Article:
classics paper - Alexandra Williams Kaldellis Classics 226...

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Alexandra Williams Kaldellis Classics 226 January 31, 2008 Government and Power in the Byzantine Empire The Byzantine Empire had an elaborate and complex system of checks and balances within the government. Though the emperor was the main ruler and had the final say on any disputes within the territory, the Byzantine Empire was largely a militaristic state with much power granted to the strategos ; generals granted governor power over themes, military districts throughout the empire. However, the Byzantine Empire is most known for the power bestowed upon its clergy, as the Eastern Orthodox Church reached its height during this time, as the art, buildings and writings from the empire came mostly from the church. Imperial power in Byzantium has been stated as absolute; however, most emperors left trivial matters to either the military or clergy. It is true though that it was believed that the emperors were chosen by God, and the coronations were held in Hagia Sophia, the largest cathedral in the world at the time. In George Majeska’s article “The Emperor in His Church: The Imperial Ritual of Hagia Sophia,” Majeska describes the coronation ritual in detail, how both the patriarch and the congregation shout how the emperor is “Worthy, Worthy, Worthy” of his position and how he partakes of the Eucharist “not like a layman…but like a priest or deacon.” (Majeska 6) The two things Byzantine emperors mainly concerned themselves with was building large, beautiful buildings and conquering new territories, and counted on the extensive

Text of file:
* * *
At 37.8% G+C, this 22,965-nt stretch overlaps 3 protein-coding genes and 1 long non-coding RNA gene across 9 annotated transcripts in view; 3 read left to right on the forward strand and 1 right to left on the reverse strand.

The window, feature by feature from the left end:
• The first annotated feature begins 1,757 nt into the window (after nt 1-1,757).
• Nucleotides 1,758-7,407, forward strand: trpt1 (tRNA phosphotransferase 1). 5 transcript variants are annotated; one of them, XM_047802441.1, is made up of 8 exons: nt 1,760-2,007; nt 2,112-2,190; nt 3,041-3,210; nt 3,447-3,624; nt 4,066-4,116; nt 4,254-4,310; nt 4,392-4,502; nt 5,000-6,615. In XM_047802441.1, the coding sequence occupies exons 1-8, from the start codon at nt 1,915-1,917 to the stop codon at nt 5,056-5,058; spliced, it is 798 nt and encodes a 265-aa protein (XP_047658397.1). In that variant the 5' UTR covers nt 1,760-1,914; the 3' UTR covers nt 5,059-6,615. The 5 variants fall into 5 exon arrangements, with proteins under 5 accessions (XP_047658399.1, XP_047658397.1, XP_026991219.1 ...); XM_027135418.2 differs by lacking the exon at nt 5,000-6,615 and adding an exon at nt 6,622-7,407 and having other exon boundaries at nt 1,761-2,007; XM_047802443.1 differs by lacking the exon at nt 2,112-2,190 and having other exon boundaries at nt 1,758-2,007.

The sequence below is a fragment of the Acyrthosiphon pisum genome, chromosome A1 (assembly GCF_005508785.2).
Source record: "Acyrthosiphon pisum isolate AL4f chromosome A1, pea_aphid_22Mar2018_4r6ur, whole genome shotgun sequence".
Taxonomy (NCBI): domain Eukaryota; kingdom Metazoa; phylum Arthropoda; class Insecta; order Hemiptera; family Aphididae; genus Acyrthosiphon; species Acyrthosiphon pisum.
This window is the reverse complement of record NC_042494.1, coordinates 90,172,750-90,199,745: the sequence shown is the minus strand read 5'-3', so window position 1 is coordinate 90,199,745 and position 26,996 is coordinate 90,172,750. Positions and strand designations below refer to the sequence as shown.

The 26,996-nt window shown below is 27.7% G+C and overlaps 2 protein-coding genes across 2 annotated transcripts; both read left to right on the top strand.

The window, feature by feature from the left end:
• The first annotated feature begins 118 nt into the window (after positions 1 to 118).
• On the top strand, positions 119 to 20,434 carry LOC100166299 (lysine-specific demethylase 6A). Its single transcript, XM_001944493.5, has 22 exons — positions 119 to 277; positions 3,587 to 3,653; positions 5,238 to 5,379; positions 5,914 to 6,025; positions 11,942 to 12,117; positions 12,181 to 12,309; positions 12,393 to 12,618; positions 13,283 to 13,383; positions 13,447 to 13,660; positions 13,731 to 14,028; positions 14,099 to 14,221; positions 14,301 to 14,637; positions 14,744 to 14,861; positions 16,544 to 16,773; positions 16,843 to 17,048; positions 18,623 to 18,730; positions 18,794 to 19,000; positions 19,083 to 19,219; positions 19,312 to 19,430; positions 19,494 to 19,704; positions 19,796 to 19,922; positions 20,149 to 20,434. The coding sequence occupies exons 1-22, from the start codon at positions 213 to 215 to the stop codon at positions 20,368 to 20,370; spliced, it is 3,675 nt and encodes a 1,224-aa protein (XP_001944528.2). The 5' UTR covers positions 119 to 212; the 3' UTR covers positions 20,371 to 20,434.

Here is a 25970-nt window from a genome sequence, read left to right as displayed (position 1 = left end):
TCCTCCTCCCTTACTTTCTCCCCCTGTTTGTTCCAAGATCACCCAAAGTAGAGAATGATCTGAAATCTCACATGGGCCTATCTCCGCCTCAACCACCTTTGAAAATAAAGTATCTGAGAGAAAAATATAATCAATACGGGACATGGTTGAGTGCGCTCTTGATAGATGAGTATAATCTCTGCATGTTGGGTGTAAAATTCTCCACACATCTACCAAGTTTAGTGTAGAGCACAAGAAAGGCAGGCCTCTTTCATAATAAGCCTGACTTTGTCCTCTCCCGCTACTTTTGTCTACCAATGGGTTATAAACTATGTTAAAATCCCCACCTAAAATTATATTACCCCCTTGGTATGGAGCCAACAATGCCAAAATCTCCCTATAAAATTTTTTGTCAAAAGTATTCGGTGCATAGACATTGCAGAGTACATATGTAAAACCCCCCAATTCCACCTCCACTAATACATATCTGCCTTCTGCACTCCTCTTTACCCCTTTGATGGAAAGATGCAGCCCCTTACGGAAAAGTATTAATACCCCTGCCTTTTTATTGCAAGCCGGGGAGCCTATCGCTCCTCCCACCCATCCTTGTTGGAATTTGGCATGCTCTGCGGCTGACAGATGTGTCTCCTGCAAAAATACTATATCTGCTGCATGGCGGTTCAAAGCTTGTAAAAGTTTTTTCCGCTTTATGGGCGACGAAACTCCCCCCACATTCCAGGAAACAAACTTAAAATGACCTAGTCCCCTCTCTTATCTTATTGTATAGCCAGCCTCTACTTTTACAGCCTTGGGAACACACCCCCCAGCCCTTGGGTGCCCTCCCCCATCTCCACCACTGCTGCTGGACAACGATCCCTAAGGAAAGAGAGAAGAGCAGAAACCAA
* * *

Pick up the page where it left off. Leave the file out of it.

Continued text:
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This note was uploaded on 04/28/2008 for the course CLASSICS 226 taught by Professor Kaldellis during the Spring '08 term at Ohio State.

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classics paper - Alexandra Williams Kaldellis Classics 226...

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